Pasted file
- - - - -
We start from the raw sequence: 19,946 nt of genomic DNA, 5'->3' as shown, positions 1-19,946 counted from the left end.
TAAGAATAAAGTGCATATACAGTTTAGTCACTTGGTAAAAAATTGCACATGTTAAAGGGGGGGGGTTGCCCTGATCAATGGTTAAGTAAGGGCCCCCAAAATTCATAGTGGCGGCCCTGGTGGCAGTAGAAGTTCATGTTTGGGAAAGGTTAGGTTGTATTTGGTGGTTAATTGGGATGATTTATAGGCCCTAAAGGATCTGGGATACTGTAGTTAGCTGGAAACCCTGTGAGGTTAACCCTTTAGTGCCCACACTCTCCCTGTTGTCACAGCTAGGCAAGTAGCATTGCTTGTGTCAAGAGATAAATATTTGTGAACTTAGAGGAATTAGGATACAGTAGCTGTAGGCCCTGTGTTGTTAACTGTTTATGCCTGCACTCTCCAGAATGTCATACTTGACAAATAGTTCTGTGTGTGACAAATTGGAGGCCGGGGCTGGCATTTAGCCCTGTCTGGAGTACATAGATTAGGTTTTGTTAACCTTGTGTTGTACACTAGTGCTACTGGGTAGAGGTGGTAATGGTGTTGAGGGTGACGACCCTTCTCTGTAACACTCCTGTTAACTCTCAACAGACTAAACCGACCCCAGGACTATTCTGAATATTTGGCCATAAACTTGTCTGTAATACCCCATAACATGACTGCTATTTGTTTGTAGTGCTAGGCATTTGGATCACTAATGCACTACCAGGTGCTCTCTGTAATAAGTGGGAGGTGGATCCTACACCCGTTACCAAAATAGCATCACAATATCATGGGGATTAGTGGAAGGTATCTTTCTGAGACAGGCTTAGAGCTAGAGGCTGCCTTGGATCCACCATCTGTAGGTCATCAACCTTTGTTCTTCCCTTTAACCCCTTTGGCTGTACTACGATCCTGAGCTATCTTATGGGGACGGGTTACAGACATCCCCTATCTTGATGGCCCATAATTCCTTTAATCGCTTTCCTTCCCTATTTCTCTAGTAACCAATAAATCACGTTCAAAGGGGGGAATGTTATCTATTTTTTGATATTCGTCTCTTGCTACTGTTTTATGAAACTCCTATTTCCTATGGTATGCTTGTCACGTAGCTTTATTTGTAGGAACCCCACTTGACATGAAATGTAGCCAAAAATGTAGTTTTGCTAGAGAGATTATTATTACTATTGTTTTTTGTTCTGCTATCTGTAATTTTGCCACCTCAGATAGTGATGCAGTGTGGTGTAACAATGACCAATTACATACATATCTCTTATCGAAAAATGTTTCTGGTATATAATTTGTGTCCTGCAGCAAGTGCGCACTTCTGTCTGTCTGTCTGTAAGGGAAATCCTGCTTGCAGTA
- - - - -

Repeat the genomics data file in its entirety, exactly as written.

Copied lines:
We start from the raw sequence: 19,946 nt of genomic DNA, 5'->3' as shown, positions 1-19,946 counted from the left end.
TAAGAATAAAGTGCATATACAGTTTAGTCACTTGGTAAAAAATTGCACATGTTAAAGGGGGGGGGTTGCCCTGATCAATGGTTAAGTAAGGGCCCCCAAAATTCATAGTGGCGGCCCTGGTGGCAGTAGAAGTTCATGTTTGGGAAAGGTTAGGTTGTATTTGGTGGTTAATTGGGATGATTTATAGGCCCTAAAGGATCTGGGATACTGTAGTTAGCTGGAAACCCTGTGAGGTTAACCCTTTAGTGCCCACACTCTCCCTGTTGTCACAGCTAGGCAAGTAGCATTGCTTGTGTCAAGAGATAAATATTTGTGAACTTAGAGGAATTAGGATACAGTAGCTGTAGGCCCTGTGTTGTTAACTGTTTATGCCTGCACTCTCCAGAATGTCATACTTGACAAATAGTTCTGTGTGTGACAAATTGGAGGCCGGGGCTGGCATTTAGCCCTGTCTGGAGTACATAGATTAGGTTTTGTTAACCTTGTGTTGTACACTAGTGCTACTGGGTAGAGGTGGTAATGGTGTTGAGGGTGACGACCCTTCTCTGTAACACTCCTGTTAACTCTCAACAGACTAAACCGACCCCAGGACTATTCTGAATATTTGGCCATAAACTTGTCTGTAATACCCCATAACATGACTGCTATTTGTTTGTAGTGCTAGGCATTTGGATCACTAATGCACTACCAGGTGCTCTCTGTAATAAGTGGGAGGTGGATCCTACACCCGTTACCAAAATAGCATCACAATATCATGGGGATTAGTGGAAGGTATCTTTCTGAGACAGGCTTAGAGCTAGAGGCTGCCTTGGATCCACCATCTGTAGGTCATCAACCTTTGTTCTTCCCTTTAACCCCTTTGGCTGTACTACGATCCTGAGCTATCTTATGGGGACGGGTTACAGACATCCCCTATCTTGATGGCCCATAATTCCTTTAATCGCTTTCCTTCCCTATTTCTCTAGTAACCAATAAATCACGTTCAAAGGGGGGAATGTTATCTATTTTTTGATATTCGTCTCTTGCTACTGTTTTATGAAACTCCTATTTCCTATGGTATGCTTGTCACGTAGCTTTATTTGTAGGAACCCCACTTGACATGAAATGTAGCCAAAAATGTAGTTTTGCTAGAGAGATTATTATTACTATTGTTTTTTGTTCTGCTATCTGTAATTTTGCCACCTCAGATAGTGATGCAGTGTGGTGTAACAATGACCAATTACATACATATCTCTTATCGAAAAATGTTTCTGGTATATAATTTGTGTCCTGCAGCAAGTGCGCACTTCTGTCTGTCTGTCTGTAAGGGAAATCCTGCTTGCAGTA